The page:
A Big 44-Hour Chronological Playlist of Rolling Stones Albums: Stream 613 Tracks

Image by Jim Pietry­ga, via Wiki­me­dia Com­mons

“Would you let your daugh­ter mar­ry a Rolling Stone?”

From the start, the Rolling Stones were pro­mot­ed as the more debauched, dan­ger­ous alter­na­tive to the Bea­t­les, prompt­ing the above rather-famous tabloid head­line from their first years of fame. The Spo­ti­fy playlist below col­lects a whop­ping 613 tracks from this sem­i­nal rock band, all placed for the most part in chrono­log­i­cal order. (At 44 hours, there’s still whole albums–not major one mind you–missing, due to Spo­ti­fy). The Stones may have been more com­plex than their bad boy image, but they’ve nev­er shrugged it off over their five decades in music, and it’s prob­a­bly too late to stop now.

But it was rough going at the start, wasn’t it? Their first sin­gle was a cov­er of a Chuck Berry song on the A‑side, and a Willie Dixon song on the flip. Their debut album con­tained only three orig­i­nals, with only “Tell Me” stand­ing out from the pack as some­thing oth­er than a car­bon copy. Their sec­ond sin­gle was a song the Bea­t­les gave to them–and even then the Fab Four record­ed a ver­sion of it, unlike the hits they gave to Cil­la Black and oth­ers. Andrew Loog Old­ham was their man­ag­er first and a pro­duc­er sec­ond, not used to the stu­dio at all, and instead of the state-of-the-art Abbey Road stu­dios to play in, the band had Regent Sound stu­dios, with egg car­tons taped to the ceil­ing to baf­fle noise. If this was com­pe­ti­tion against the Bea­t­les, it cer­tain­ly didn’t look good at first.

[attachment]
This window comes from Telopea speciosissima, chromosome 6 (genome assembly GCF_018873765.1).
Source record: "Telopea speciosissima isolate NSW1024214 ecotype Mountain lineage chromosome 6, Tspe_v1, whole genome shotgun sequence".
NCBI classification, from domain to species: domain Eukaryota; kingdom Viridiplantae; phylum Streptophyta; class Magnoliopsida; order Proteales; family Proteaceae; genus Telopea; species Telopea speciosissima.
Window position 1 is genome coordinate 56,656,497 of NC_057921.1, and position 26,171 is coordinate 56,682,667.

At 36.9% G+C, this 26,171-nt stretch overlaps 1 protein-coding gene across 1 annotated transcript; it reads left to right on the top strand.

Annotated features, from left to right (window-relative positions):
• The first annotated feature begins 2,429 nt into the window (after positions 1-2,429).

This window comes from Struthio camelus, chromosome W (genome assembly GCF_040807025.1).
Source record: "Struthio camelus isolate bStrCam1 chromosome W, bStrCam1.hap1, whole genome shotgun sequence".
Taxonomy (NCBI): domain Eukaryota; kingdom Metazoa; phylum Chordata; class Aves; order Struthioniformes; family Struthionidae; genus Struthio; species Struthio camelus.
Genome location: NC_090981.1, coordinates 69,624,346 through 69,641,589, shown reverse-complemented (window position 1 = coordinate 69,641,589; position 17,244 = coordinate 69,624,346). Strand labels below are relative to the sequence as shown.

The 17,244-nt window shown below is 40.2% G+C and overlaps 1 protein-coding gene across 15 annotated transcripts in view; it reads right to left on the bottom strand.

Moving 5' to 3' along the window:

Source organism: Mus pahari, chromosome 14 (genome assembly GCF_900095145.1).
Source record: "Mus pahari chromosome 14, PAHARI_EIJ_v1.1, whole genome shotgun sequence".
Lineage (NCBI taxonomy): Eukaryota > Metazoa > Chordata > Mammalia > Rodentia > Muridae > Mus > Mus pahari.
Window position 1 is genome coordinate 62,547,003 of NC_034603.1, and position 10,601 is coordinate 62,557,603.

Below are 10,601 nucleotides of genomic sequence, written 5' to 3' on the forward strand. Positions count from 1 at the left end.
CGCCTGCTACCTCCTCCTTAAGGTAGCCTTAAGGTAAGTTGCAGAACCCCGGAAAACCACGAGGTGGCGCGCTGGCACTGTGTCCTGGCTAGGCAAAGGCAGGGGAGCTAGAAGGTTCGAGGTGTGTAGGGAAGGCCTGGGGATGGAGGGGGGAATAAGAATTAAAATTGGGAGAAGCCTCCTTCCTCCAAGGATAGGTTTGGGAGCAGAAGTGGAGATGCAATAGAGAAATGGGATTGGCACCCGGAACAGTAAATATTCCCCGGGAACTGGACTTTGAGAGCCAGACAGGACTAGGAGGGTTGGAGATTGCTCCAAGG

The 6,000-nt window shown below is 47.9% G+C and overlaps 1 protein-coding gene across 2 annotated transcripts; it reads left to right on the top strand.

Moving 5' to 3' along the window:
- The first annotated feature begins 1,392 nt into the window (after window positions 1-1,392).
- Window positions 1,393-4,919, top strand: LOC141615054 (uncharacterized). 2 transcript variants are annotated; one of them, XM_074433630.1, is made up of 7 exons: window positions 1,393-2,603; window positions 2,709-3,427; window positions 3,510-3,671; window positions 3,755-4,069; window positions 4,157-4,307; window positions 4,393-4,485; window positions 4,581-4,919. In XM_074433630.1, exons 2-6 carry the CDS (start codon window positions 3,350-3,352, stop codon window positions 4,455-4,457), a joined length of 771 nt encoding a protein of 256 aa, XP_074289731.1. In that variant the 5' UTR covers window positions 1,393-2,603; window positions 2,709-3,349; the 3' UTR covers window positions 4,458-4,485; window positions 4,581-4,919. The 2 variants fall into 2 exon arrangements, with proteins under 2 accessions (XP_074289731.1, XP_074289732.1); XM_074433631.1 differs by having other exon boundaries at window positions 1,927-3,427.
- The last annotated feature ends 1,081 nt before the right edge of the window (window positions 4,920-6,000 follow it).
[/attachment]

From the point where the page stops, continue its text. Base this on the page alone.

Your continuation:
But despite–or due to–those chal­lenges, the band gained suc­cess and earned respect, start­ing with “(I Can’t Get no) Sat­is­fac­tion” and appear­ances on Ed Sul­li­van and the T.A.M.I. Show, where they actu­al­ly fol­lowed James Brown and weren’t for­got­ten by his­to­ry.

The Stones spent those first years fol­low­ing fash­ion, always one step behind the Bea­t­les, going so far as to offer their own “Satan­ic” ver­sion of the psy­che­del­ic Sgt. Pepper’s. But then, instead of play­ing dev­il­ish dress-up, in May of 1968 they dropped “Jumpin Jack Flash,” which for the first time embod­ies a very real, dan­ger­ous ener­gy. It wasn’t planned. But 1968 was when the Stones took the rock man­tle from their friend­ly rivals. If any band was ready to be the bridge from the hope­ful ‘60s to the grimy ‘70s, it was the Stones.

Their ear­li­er mim­ic­ry of blues and rock’n’roll was one thing, but their amal­gam of rock, blues, and Amer­i­cana on albums like Sticky Fin­gers and Exile on Main Street was some­thing else entire­ly, a spe­cial kind of alche­my that also seemed to tax the entire band–which even­tu­al­ly lost one found­ing mem­ber and shuf­fled through gui­tarists to find Ron Wood.

The late ‘70s and ear­ly ‘80s were an odd time for the band, as their biggest hits then were most unlike their pre­vi­ous hits, dal­ly­ing with dis­co, chan­nel­ing Lou Reed, and set­ting them­selves up for a very con­fused decade. But still! All along the way the Stones kept releas­ing sin­gles that oth­er bands would give their eye teeth for.

The playlist ends with the release of 2016’s Blue and Lone­some, which found them right back where they start­ed: a col­lec­tion of well loved blues cov­ers from Howl­in’ Wolf, Lit­tle Wal­ter, and Willie Dixon. In the end, they brought it all back home.

Relat­ed Con­tent:

The Rolling Stones Intro­duce Blues­man Howl­in’ Wolf on US TV, One of the “Great­est Cul­tur­al Moments of the 20th Cen­tu­ry” (1965)

Mick Jag­ger Tells the Sto­ry Behind ‘Gimme Shel­ter’ and Mer­ry Clayton’s Haunt­ing Back­ground Vocals

The Rolling Stones Release a Soul­ful, Nev­er-Heard Acoustic Ver­sion of “Wild Hors­es”

Ted Mills is a free­lance writer on the arts who cur­rent­ly hosts the artist inter­view-based FunkZone Pod­cast and is the pro­duc­er of KCR­W’s Curi­ous Coast. You can also fol­low him on Twit­ter at @tedmills, read his oth­er arts writ­ing at tedmills.com and/or watch his films here.

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